DEFINITION of 'Surplus Spending Unit'

An economic unit with income that is greater than or equal to expenditures on consumption or real investment over the course of a period. A surplus spending unit will use its additional income to buy goods, invest, lend money to deficit spending units or pay off its own deficit from an earlier period.

BREAKING DOWN 'Surplus Spending Unit'

Basically, a surplus spending unit earns more than it spends. Surplus spenders can be individuals, sectors, countries or even the whole economy.

The household sector usually represents a surplus spending unit, as this sector earns large portions of disposable income. Most households earn more income than necessary to purchase food, shelter and other basic necessities. As a result, they are able to purchase additional consumer products, hold money in banks, or invest in the stock market.

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RELATED FAQS
  1. For what purpose is the consumer surplus figure used?

    Understand who uses the consumer surplus figure and why it's used. Learn why companies want to minimize consumer surplus ... Read Answer >>
  2. What is the difference between consumer surplus and economic surplus?

    Learn the difference between consumer surplus and economic surplus, how the concepts are related and the important theoretical ... Read Answer >>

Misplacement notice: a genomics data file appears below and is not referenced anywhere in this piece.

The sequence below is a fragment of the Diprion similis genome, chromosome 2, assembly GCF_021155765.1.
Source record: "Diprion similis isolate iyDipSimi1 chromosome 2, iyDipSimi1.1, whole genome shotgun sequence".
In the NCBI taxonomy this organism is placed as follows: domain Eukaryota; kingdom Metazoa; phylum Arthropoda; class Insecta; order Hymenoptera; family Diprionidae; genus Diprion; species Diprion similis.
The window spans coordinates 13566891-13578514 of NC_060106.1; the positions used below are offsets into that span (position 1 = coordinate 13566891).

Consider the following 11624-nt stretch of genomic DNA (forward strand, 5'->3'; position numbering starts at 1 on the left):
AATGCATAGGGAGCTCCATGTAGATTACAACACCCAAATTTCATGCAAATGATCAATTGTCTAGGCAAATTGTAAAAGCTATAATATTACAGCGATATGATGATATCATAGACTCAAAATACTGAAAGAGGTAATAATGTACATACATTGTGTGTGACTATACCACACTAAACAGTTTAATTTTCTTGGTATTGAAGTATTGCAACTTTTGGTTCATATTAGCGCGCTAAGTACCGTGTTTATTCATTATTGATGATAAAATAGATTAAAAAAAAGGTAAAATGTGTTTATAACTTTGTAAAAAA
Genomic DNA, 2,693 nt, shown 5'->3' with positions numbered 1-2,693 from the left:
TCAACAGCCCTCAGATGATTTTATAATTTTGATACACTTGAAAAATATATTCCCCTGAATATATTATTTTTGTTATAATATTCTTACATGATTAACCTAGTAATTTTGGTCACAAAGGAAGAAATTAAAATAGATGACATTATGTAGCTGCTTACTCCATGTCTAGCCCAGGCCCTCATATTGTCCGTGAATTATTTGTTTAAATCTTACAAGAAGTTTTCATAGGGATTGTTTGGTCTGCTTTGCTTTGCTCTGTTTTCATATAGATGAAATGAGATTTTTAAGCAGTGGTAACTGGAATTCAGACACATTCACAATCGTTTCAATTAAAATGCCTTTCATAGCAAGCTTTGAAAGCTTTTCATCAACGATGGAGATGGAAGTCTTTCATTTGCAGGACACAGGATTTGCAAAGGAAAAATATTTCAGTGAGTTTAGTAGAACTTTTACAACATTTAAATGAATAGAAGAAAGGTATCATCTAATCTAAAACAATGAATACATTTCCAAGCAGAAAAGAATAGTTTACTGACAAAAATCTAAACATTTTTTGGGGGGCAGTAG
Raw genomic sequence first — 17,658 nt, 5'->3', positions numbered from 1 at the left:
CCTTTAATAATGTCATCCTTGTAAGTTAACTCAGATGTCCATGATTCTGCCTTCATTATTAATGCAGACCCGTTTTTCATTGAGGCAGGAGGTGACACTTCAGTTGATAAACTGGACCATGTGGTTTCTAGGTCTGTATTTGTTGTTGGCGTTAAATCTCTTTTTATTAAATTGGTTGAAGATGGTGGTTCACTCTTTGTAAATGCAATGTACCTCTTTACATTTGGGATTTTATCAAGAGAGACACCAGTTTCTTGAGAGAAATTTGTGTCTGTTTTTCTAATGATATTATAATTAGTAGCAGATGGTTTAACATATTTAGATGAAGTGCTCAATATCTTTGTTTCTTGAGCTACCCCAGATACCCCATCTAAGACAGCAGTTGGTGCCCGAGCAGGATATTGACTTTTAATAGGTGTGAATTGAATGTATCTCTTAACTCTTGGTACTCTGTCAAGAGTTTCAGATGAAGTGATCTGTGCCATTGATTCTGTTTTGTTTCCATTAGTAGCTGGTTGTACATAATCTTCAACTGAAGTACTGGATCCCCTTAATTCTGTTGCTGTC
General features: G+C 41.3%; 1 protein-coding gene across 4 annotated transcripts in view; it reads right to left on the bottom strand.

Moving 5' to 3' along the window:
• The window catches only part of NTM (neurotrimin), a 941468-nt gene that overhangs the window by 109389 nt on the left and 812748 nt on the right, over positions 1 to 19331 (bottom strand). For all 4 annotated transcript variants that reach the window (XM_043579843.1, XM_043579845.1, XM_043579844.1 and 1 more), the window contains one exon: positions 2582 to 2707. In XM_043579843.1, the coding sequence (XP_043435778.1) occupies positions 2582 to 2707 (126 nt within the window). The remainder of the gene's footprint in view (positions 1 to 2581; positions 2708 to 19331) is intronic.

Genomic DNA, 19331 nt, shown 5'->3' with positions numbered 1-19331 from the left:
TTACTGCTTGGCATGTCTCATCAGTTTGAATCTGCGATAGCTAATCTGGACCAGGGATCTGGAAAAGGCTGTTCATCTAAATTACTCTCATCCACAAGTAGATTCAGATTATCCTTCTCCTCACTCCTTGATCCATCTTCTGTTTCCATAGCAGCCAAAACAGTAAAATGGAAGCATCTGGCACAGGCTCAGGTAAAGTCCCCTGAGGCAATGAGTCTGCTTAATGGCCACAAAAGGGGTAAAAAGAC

3. Why are economists interested in the consumer surplus?

    Understand why an economist would be interested in consumer surplus. Learn why an economy would want to maximize consumer ... Read Answer >>
  4. What is the difference between a current account deficit and a trade deficit?

    Learn the meanings of the macroeconomic terms current account deficit and trade deficit, and understand the differences between ... Read Answer >>
  5. What's does the current account have to do with the trade balance?

    Learn how a nation's trade balance is factored into its current account, and the differences between these two common terms. Read Answer >>
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    Read about the role deficit spending can play in a government's fiscal policy, and learn why economists are torn about the ... Read Answer >>
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